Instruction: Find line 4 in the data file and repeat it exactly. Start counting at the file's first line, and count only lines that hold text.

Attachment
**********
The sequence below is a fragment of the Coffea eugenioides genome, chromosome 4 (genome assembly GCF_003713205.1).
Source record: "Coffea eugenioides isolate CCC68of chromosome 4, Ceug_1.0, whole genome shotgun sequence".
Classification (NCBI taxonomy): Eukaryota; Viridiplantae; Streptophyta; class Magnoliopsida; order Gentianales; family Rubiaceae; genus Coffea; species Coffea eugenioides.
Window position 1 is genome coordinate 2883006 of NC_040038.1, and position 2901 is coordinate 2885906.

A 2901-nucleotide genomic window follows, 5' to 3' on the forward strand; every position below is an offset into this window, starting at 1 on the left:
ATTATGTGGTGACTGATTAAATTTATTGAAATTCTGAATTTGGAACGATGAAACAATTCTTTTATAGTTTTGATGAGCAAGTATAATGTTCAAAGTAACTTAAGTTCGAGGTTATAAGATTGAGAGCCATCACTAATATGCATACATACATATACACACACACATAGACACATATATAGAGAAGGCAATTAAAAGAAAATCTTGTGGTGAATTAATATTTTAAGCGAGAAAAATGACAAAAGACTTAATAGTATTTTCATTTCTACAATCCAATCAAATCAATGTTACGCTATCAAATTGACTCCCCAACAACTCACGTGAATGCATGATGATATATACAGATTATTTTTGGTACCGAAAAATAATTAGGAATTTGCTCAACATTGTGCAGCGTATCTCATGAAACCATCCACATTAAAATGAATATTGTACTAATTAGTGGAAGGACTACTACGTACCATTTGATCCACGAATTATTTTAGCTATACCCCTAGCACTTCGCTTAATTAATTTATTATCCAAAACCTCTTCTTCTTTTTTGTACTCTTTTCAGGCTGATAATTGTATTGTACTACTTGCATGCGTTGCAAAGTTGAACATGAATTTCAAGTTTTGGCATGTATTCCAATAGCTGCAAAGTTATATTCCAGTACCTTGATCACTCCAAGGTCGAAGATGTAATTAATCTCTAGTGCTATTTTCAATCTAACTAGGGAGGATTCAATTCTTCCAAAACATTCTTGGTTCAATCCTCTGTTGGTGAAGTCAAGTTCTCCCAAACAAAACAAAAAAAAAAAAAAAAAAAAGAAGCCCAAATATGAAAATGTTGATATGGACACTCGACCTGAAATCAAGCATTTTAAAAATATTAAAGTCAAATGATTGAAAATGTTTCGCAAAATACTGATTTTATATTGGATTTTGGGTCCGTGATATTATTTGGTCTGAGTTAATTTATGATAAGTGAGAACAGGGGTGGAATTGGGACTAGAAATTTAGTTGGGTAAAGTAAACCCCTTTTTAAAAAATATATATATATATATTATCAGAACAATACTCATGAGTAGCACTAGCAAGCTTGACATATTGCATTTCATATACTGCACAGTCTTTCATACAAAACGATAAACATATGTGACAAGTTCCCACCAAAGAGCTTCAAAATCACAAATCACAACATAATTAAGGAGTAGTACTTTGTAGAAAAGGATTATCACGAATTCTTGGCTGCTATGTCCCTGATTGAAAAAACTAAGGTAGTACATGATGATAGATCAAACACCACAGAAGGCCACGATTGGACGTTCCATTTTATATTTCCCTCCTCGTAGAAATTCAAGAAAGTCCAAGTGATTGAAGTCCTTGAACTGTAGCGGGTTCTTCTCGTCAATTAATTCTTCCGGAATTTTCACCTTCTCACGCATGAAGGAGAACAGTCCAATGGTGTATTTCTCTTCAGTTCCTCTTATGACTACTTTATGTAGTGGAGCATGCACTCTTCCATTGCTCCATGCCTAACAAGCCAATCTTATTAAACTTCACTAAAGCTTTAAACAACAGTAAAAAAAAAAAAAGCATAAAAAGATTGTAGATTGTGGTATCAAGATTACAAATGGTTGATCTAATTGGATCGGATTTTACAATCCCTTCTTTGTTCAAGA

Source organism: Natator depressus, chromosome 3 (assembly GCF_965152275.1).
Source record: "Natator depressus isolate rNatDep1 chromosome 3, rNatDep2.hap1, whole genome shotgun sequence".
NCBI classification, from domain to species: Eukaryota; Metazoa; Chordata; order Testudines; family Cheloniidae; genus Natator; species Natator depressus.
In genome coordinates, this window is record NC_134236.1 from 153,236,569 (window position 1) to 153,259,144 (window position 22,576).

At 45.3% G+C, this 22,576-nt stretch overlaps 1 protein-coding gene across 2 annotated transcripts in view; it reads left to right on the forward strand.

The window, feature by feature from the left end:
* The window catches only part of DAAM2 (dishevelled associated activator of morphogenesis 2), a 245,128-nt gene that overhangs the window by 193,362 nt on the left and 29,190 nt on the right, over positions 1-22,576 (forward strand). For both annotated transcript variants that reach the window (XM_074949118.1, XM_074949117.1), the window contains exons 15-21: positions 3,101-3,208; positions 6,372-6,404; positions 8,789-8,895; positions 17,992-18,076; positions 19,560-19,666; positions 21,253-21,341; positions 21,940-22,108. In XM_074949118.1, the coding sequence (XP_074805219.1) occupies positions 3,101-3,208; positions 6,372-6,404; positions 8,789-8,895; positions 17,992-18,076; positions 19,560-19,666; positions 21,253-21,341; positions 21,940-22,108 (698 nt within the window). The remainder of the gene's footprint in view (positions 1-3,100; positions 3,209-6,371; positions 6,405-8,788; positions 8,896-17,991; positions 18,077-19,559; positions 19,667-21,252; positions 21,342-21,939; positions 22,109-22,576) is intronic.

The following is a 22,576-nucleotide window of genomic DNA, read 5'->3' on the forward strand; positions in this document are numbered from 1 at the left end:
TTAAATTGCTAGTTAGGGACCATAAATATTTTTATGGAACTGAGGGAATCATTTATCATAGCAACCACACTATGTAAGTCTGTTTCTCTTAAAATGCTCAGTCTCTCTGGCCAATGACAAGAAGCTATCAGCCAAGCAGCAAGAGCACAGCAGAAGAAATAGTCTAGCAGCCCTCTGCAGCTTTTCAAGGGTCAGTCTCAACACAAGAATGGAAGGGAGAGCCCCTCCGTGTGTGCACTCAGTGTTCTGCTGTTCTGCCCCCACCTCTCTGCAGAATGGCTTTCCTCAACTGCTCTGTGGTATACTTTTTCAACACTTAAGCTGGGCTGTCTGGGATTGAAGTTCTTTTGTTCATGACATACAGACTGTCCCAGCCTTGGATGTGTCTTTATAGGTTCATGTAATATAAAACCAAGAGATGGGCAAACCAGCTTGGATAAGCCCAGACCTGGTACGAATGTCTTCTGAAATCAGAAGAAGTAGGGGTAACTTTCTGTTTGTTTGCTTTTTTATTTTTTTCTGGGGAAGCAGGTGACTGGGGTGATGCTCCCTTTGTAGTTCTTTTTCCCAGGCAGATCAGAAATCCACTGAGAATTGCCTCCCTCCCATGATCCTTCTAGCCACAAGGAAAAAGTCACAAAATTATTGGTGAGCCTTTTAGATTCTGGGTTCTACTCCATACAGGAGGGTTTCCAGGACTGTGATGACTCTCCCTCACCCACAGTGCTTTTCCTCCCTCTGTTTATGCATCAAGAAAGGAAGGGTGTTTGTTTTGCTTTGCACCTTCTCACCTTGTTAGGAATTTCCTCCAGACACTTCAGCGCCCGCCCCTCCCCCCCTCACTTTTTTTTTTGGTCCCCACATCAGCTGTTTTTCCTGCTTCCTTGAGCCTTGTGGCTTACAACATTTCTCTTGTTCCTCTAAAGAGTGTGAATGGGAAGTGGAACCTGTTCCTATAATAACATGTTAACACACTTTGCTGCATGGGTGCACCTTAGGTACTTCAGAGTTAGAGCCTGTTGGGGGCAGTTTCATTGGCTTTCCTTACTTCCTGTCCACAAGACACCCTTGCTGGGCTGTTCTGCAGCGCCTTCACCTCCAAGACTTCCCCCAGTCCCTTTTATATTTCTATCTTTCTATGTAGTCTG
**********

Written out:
Window position 1 is genome coordinate 2883006 of NC_040038.1, and position 2901 is coordinate 2885906.